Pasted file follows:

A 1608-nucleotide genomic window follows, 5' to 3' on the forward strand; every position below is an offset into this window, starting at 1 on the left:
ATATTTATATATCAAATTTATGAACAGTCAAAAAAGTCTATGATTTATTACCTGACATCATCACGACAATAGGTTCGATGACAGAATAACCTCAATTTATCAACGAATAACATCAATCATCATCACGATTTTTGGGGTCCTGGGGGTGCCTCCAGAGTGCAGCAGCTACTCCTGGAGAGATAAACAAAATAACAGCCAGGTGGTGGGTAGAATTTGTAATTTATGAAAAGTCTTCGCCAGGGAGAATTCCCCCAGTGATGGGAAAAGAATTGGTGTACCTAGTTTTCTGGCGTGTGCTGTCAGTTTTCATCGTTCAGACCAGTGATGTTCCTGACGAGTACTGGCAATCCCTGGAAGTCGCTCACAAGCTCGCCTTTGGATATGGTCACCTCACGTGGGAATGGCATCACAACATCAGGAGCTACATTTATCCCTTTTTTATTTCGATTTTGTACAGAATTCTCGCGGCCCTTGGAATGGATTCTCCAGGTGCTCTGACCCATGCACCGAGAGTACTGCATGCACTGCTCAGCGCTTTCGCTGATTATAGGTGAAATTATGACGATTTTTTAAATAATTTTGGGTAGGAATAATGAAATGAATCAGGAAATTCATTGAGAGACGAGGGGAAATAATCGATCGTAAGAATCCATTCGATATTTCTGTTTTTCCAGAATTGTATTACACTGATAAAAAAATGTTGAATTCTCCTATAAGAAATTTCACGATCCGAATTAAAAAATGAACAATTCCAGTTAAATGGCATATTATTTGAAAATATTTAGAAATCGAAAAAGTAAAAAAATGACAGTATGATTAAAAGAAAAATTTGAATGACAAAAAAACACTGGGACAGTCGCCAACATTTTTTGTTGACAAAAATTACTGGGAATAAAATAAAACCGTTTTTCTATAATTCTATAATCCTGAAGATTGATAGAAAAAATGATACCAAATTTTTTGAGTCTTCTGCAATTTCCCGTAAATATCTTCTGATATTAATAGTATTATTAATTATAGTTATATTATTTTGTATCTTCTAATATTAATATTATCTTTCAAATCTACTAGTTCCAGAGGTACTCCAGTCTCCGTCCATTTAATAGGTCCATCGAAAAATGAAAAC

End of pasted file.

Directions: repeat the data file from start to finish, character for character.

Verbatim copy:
A 1608-nucleotide genomic window follows, 5' to 3' on the forward strand; every position below is an offset into this window, starting at 1 on the left:
ATATTTATATATCAAATTTATGAACAGTCAAAAAAGTCTATGATTTATTACCTGACATCATCACGACAATAGGTTCGATGACAGAATAACCTCAATTTATCAACGAATAACATCAATCATCATCACGATTTTTGGGGTCCTGGGGGTGCCTCCAGAGTGCAGCAGCTACTCCTGGAGAGATAAACAAAATAACAGCCAGGTGGTGGGTAGAATTTGTAATTTATGAAAAGTCTTCGCCAGGGAGAATTCCCCCAGTGATGGGAAAAGAATTGGTGTACCTAGTTTTCTGGCGTGTGCTGTCAGTTTTCATCGTTCAGACCAGTGATGTTCCTGACGAGTACTGGCAATCCCTGGAAGTCGCTCACAAGCTCGCCTTTGGATATGGTCACCTCACGTGGGAATGGCATCACAACATCAGGAGCTACATTTATCCCTTTTTTATTTCGATTTTGTACAGAATTCTCGCGGCCCTTGGAATGGATTCTCCAGGTGCTCTGACCCATGCACCGAGAGTACTGCATGCACTGCTCAGCGCTTTCGCTGATTATAGGTGAAATTATGACGATTTTTTAAATAATTTTGGGTAGGAATAATGAAATGAATCAGGAAATTCATTGAGAGACGAGGGGAAATAATCGATCGTAAGAATCCATTCGATATTTCTGTTTTTCCAGAATTGTATTACACTGATAAAAAAATGTTGAATTCTCCTATAAGAAATTTCACGATCCGAATTAAAAAATGAACAATTCCAGTTAAATGGCATATTATTTGAAAATATTTAGAAATCGAAAAAGTAAAAAAATGACAGTATGATTAAAAGAAAAATTTGAATGACAAAAAAACACTGGGACAGTCGCCAACATTTTTTGTTGACAAAAATTACTGGGAATAAAATAAAACCGTTTTTCTATAATTCTATAATCCTGAAGATTGATAGAAAAAATGATACCAAATTTTTTGAGTCTTCTGCAATTTCCCGTAAATATCTTCTGATATTAATAGTATTATTAATTATAGTTATATTATTTTGTATCTTCTAATATTAATATTATCTTTCAAATCTACTAGTTCCAGAGGTACTCCAGTCTCCGTCCATTTAATAGGTCCATCGAAAAATGAAAAC